Monday, April 5, 2010

What saved us $800 on taxes

Even before I married Michael I claimed, as a single and childless woman, multiple deductions when filling out Form W-4, which explains is "completed by an employee so the employer can withhold the correct amount of federal income tax from your pay." also has an interesting explanation on How to Fill Out Form W-4 that includes a link to an IRS Withholding Calculator. Although the number of withholding allowances claimed are, for most people, the number of personal exemptions they claim on their tax return we have a different system in our household. We like to have as much money as possible from the monthly paycheck and, for us, it is worth having to pay up in April instead of expecting a refund. Along with taxes due there is also a fine calculated from what is owed, but the fine is small in our case.

In the past we've received a couple hundred dollars refund from our state tax return (that, of course, gets mailed as early as possible so we can use the refund to apply to what we owe Uncle Sam on April 15th). For 2009, however, it was less than a hundred and we donated half of it back to causes/charities that we checked off on the tax return. Such a paltry state refund wasn't going to be of much help when it looked like we owed over $2100 in federal taxes for 2009 (a considerable increase from years past)..........

Then, last week, I was having pita bread and hummus for breakfast while reading our local newspaper and I saw an article our paper had reprinted from USA Today titled
Take time to avoid costly tax mistakes.
Glancing quickly I saw mistakes we would never make, such as "incorrect Social Security numbers," "overlooking charitable contributions," and "forgetting to sign your return."

However, #5 grabbed my attention: Missing the 'Making Work Pay' credit. You can read the full article at the link above, but here is the text of #5 (highlighting is mine):
Last year's economic stimulus package provided a tax credit of $400, or $800 for married couples. Most workers who have taxes withheld from their paychecks received the credit throughout the year through an adjustment to their withholding. But when you file your tax return, you will still need to claim the credit. Otherwise, your refund could be delayed. The IRS says more than 2 million taxpayers have made errors in connection with the credit.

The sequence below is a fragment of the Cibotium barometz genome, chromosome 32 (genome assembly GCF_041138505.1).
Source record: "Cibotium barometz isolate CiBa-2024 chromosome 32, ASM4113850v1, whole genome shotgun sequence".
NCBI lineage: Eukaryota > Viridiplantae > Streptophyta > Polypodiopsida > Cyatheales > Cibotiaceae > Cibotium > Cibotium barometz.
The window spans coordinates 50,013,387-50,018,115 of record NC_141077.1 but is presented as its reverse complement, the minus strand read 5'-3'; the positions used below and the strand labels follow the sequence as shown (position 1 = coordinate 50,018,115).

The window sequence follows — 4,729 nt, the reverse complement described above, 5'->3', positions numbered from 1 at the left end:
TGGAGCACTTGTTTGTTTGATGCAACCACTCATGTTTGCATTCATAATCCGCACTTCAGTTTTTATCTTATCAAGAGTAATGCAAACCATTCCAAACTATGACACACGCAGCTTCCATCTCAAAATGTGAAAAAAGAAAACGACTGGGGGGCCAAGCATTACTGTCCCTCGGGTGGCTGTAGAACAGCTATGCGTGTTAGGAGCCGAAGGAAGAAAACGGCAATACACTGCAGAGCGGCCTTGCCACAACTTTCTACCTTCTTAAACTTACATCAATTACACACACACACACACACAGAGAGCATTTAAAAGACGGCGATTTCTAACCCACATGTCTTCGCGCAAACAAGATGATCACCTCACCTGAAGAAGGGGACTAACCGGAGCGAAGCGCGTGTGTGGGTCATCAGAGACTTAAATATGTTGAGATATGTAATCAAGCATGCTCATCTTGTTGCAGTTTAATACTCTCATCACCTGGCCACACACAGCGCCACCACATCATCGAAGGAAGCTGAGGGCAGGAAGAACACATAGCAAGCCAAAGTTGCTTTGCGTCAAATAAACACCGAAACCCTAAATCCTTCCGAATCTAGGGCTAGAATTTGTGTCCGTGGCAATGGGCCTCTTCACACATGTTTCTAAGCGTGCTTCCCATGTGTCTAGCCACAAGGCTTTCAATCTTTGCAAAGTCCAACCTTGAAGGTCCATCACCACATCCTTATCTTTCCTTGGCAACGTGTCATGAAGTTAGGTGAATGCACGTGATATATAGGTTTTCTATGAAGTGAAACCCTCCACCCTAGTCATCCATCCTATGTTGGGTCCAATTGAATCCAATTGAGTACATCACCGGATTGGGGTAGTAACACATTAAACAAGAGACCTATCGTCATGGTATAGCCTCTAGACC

Did we? Miss this? I wondered.....

Well, yes, we did. Michael woke me on Easter morning with the happy news that I had saved us over $800 on what we owe the feds. That would be the $800 tax credit for married couples, plus a smaller fine.

This is probably a boring post for those of you who use the services of tax accountants or even Turbo Tax. But I think I would still check that work against the list in the article!

Here is an old cartoon from HarpWeek that was originally published in Harper's Weekly on August 7, 1886. Click on the link to read the full -- and fascinating   -- explanation. I've included the first two paragraphs below the cartoon.

In response to congressional passage of a federal tax on oleomargarine, cartoonist Thomas Nast suggests that Americans ask Congress for relief from other taxes.  Here, a citizen covered in taxes knocks at the door of the U.S. Senate, while a wall poster informs readers that the margarine tax was enacted “to please the dairymen” who resented the economic competition.